[open-humanities] Open Shakespeare Paper
sam.leon at okfn.org
Fri Mar 9 18:06:24 UTC 2012
This looks amazing.
I would love to read the full version when/if you do write it up.
If you're interested there are some workshops that we'll be running in the
as part of 'Open GLAM' across Europe this year and we really need to have
our projects that work with open cultural content represented esp. at the
events where there is a Digital Humanities community present.
It would be great for you present this at one of them were you to turn it
into a full paper!
On Fri, Mar 9, 2012 at 3:34 PM, James Harriman-Smith <
open-shakespeare at okfn.org> wrote:
> Hi all,
> I've just finished a short draft proposal for an article on Open
> Shakespeare. I intend to submit it to an upcoming Shakespeare Yearbook
> issue on digital Shakespeares, and it can be no longer than 200 words.
> Any feedback would be very welcome. (particularly, @Jonathan - do you
> have any tips for getting this kind of article accepted?)
> ***The Evolution of Shakespeare Texts Online: Readers and Users***
> In 1999, Darcy Dinucci announced the “first glimmerings of Web
> 2.0”. Now, at a time when the internet is more than ever what Tim
> Berners-Lee called the “Read/Write Web”, this paper asks how this
> broad shift in conceptions of the online medium has effected the
> presentation of Shakespeare’s texts in particular.
> An analysis of four websites – Project Gutenberg (1971), the Internet
> Shakespeare Editions (ISE, 1999), Open Source Shakespeare (2003), and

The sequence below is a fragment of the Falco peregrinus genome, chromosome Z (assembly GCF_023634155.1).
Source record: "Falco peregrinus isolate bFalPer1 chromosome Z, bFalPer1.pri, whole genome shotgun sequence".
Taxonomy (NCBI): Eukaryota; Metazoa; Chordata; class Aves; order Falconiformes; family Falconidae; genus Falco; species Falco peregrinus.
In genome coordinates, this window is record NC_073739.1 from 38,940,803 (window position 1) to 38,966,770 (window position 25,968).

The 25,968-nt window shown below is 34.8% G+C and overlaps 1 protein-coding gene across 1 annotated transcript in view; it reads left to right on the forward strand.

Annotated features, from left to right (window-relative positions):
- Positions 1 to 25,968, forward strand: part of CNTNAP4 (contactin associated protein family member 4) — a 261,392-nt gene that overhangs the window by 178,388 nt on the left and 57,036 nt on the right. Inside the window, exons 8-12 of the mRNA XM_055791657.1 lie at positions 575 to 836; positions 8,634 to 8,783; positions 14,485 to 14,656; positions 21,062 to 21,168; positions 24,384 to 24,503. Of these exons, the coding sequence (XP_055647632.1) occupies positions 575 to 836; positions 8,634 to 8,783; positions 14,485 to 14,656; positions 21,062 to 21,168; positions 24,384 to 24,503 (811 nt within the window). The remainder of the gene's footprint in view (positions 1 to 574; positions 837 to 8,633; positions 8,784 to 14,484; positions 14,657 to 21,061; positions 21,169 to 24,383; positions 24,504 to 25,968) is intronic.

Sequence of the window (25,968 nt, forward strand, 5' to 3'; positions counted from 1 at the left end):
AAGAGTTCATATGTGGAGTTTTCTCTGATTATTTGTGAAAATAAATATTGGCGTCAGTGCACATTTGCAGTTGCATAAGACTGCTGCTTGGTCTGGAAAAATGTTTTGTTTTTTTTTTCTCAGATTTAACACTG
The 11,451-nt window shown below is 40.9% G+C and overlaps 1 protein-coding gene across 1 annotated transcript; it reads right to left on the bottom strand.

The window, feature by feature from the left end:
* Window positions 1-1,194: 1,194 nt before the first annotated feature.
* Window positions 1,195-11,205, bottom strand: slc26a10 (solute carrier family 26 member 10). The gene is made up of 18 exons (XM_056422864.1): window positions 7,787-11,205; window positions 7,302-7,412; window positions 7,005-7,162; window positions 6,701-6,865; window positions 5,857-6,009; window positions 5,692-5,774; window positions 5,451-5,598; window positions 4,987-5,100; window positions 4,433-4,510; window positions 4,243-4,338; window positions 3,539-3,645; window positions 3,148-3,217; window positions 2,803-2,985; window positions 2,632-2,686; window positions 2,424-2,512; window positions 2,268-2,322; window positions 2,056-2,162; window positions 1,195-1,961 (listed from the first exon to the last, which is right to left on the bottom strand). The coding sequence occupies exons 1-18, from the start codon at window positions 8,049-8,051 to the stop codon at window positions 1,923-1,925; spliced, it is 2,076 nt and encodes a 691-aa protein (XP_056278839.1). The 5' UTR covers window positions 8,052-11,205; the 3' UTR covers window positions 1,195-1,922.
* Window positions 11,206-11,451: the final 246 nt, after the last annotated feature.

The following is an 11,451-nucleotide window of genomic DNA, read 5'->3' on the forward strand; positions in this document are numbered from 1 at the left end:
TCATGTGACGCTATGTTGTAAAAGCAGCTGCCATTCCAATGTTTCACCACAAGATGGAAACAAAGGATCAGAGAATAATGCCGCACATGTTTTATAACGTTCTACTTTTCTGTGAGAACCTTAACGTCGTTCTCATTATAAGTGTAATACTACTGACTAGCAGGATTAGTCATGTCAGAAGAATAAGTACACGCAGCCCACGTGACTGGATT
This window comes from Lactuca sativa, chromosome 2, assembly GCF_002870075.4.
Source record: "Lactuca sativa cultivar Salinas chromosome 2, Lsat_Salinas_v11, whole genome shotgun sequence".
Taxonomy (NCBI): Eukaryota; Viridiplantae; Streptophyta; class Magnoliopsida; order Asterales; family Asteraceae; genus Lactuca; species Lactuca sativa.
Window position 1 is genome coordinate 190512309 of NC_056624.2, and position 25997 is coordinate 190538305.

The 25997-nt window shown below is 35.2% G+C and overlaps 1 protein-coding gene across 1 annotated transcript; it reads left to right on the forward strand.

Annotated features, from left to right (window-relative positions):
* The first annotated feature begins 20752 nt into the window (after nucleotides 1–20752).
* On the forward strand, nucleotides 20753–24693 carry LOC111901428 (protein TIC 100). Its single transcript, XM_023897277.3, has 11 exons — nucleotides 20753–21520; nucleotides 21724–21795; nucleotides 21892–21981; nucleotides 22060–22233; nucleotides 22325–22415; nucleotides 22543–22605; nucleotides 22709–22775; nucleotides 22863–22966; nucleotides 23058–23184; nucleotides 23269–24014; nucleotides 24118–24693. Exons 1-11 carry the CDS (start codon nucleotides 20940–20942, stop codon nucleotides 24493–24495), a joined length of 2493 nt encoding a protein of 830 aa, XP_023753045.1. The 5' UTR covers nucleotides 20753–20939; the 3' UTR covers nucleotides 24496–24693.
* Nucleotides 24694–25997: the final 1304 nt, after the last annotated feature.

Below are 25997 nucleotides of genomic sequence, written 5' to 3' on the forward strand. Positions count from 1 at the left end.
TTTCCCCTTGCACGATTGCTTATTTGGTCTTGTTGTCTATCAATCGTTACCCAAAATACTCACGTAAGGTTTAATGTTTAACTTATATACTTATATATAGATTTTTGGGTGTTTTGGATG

> Open Shakespeare (2007)– will form the backbone of my discussion.
> To Project Gutenberg’s public domain texts, Open Source Shakespeare
> adds a concordance and other means with which the user can manipulate
> the work; like Gutenberg, the ISE project provides texts, but goes
> further with the addition of reputable, peer-reviewed annotations;
> like the ISE, Open Shakespeare also includes annotations, but these
> can be contributed by anyone, identifiably or anonymously.
> In each case, and with relation to questions of copyright, textual
> reliability, service usability, trustworthiness and more, I intend to
> show the limits and advantages of these online editions of
> Shakespeare. Beyond this, I will ask to what extent visitors to these
> websites are best characterised as users or readers; in other words,
> to what extent does the activity of reading still structure such
> online experience of Shakespeare’s texts?
> The original call for contributions here:
> Have a good weekend,
> James Harriman-Smith
> Open Literature Working Group Coordinator
> Open Knowledge Foundation
> Skype: james.harriman.smith
> open-humanities mailing list
> open-humanities at lists.okfn.org
Open Knowledge Foundation
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